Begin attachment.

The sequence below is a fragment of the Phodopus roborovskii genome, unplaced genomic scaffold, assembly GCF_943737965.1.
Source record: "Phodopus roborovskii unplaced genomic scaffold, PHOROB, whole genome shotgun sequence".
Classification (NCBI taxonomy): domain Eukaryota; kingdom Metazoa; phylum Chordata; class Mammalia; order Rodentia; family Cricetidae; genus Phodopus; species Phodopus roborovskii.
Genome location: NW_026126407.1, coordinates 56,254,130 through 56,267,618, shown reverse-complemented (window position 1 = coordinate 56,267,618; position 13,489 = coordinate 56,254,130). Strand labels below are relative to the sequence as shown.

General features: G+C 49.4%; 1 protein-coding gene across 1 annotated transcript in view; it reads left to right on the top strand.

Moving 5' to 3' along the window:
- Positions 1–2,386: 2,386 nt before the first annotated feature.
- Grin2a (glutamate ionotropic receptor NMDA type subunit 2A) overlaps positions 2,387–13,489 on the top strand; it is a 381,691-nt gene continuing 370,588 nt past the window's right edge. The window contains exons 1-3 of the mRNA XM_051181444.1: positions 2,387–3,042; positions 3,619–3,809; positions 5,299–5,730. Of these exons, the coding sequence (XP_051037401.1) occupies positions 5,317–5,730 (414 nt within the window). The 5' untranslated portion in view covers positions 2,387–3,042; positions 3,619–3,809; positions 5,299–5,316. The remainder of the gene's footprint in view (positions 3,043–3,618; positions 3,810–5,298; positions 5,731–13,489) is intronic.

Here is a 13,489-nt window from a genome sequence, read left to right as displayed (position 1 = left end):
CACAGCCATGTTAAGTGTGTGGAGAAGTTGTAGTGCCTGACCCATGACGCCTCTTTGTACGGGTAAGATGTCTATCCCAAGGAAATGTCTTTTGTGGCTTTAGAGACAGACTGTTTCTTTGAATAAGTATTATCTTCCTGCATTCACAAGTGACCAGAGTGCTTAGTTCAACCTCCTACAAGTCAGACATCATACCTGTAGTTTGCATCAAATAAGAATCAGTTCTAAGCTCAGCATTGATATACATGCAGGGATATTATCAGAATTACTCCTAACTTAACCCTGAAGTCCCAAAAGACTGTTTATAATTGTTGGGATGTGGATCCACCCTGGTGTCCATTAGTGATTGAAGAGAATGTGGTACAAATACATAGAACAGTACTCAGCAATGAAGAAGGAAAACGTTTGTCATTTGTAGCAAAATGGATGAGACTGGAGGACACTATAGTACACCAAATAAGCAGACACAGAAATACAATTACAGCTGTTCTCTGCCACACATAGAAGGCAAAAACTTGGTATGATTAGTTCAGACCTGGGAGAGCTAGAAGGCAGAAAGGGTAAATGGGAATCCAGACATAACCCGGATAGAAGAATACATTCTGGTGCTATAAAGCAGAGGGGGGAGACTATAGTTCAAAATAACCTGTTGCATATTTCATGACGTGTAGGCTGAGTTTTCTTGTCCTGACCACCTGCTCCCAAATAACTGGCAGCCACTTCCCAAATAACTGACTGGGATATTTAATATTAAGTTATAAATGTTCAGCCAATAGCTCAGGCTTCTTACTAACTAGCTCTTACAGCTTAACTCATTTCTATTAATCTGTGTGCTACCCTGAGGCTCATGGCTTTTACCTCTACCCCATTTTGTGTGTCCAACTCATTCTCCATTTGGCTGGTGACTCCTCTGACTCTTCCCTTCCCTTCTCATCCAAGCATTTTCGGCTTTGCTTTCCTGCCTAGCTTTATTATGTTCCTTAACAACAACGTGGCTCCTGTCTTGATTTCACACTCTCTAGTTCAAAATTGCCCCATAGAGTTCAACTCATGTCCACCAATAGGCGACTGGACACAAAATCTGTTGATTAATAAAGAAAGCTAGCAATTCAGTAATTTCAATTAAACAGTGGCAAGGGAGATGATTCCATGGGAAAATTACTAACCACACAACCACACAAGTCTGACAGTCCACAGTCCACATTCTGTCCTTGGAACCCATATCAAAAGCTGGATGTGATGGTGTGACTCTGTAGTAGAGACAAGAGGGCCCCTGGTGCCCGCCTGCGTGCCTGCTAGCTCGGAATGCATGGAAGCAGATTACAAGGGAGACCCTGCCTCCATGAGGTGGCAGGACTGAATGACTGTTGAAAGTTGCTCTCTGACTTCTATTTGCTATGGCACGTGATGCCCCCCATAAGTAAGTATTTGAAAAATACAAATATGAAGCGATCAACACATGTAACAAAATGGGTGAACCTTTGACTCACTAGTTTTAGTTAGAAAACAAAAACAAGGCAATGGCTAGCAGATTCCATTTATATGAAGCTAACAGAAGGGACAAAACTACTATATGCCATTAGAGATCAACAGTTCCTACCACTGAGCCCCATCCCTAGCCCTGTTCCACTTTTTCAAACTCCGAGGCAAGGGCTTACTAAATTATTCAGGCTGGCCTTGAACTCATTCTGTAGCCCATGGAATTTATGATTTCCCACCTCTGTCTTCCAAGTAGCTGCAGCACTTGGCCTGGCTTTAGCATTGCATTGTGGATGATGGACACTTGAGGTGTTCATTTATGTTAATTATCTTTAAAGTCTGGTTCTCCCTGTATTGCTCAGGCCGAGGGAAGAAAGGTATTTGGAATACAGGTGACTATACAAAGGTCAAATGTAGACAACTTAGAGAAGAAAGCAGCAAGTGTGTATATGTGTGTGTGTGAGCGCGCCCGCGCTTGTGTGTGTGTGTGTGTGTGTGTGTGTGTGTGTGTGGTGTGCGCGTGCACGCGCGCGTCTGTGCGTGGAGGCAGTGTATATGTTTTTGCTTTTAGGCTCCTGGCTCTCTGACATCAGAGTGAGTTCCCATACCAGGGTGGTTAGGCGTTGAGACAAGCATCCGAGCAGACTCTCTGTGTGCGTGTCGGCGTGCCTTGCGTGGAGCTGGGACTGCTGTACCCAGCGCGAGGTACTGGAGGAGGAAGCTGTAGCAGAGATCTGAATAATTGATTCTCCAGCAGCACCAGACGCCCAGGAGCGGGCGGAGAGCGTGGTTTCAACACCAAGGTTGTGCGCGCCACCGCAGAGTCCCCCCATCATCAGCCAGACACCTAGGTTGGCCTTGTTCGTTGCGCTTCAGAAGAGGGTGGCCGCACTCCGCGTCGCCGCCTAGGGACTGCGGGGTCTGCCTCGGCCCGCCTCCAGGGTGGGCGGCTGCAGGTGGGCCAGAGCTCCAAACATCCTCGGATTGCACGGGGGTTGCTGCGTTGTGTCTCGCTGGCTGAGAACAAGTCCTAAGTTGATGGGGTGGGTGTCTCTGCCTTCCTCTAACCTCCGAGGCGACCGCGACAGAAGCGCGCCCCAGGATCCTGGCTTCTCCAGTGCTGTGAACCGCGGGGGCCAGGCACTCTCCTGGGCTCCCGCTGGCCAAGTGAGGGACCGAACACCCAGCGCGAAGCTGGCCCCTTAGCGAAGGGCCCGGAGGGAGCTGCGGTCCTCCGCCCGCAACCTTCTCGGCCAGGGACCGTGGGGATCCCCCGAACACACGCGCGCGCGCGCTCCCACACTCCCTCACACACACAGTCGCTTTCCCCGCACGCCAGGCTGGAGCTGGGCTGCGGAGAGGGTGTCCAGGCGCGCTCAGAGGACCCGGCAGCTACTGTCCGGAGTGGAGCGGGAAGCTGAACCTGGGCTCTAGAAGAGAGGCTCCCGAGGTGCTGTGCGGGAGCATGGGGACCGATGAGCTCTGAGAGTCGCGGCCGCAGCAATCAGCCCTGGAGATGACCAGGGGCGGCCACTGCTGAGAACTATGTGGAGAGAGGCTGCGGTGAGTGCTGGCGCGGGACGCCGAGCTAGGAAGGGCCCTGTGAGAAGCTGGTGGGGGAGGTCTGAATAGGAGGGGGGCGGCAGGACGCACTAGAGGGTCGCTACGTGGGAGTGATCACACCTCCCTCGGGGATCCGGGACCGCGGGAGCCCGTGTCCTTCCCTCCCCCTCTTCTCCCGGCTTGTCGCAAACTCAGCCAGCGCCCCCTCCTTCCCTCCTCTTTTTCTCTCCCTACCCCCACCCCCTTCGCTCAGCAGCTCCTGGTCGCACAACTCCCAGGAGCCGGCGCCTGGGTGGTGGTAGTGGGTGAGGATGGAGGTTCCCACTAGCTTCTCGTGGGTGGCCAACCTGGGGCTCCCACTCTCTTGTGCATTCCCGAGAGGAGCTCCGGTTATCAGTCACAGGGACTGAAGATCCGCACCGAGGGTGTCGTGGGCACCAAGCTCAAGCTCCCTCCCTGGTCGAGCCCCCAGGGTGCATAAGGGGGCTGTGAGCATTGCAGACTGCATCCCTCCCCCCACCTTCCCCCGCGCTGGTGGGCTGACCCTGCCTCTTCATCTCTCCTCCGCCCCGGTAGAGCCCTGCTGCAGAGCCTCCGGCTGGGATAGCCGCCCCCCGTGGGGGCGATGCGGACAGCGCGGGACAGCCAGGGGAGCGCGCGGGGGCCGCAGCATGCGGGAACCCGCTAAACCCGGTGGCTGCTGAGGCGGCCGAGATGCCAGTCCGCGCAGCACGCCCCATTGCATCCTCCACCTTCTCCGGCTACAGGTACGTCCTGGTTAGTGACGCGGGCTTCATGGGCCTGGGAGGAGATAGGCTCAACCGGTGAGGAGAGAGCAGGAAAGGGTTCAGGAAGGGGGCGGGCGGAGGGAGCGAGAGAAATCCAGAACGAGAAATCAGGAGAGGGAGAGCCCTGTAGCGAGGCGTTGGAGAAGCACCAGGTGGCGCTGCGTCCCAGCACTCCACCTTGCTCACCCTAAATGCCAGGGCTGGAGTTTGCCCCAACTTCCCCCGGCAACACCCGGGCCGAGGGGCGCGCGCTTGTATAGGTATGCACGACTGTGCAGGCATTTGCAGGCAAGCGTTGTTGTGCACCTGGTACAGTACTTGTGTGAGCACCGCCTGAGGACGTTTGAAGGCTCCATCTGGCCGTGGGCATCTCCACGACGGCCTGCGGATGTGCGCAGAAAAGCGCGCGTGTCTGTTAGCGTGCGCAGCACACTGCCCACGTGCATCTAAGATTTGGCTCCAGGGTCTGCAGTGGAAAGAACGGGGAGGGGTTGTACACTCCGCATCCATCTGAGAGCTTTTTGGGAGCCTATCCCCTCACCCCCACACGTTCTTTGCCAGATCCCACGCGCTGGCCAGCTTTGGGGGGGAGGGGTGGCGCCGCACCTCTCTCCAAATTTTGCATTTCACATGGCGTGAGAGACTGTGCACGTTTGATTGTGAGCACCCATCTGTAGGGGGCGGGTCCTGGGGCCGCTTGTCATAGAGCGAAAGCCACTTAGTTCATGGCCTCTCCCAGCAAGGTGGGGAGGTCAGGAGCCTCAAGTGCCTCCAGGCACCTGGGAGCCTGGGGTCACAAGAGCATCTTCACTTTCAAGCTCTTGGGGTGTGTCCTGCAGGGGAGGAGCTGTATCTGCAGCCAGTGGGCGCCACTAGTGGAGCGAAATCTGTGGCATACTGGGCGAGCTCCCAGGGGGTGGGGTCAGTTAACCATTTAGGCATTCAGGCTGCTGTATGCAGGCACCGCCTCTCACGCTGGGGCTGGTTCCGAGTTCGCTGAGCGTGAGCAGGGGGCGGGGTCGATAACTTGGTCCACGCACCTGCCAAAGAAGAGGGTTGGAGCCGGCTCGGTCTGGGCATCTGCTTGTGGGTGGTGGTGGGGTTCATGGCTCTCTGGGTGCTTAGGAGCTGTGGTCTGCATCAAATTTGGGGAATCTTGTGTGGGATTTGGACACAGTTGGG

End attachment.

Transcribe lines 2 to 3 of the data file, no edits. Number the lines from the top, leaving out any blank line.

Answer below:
Source record: "Phodopus roborovskii unplaced genomic scaffold, PHOROB, whole genome shotgun sequence".
Classification (NCBI taxonomy): domain Eukaryota; kingdom Metazoa; phylum Chordata; class Mammalia; order Rodentia; family Cricetidae; genus Phodopus; species Phodopus roborovskii.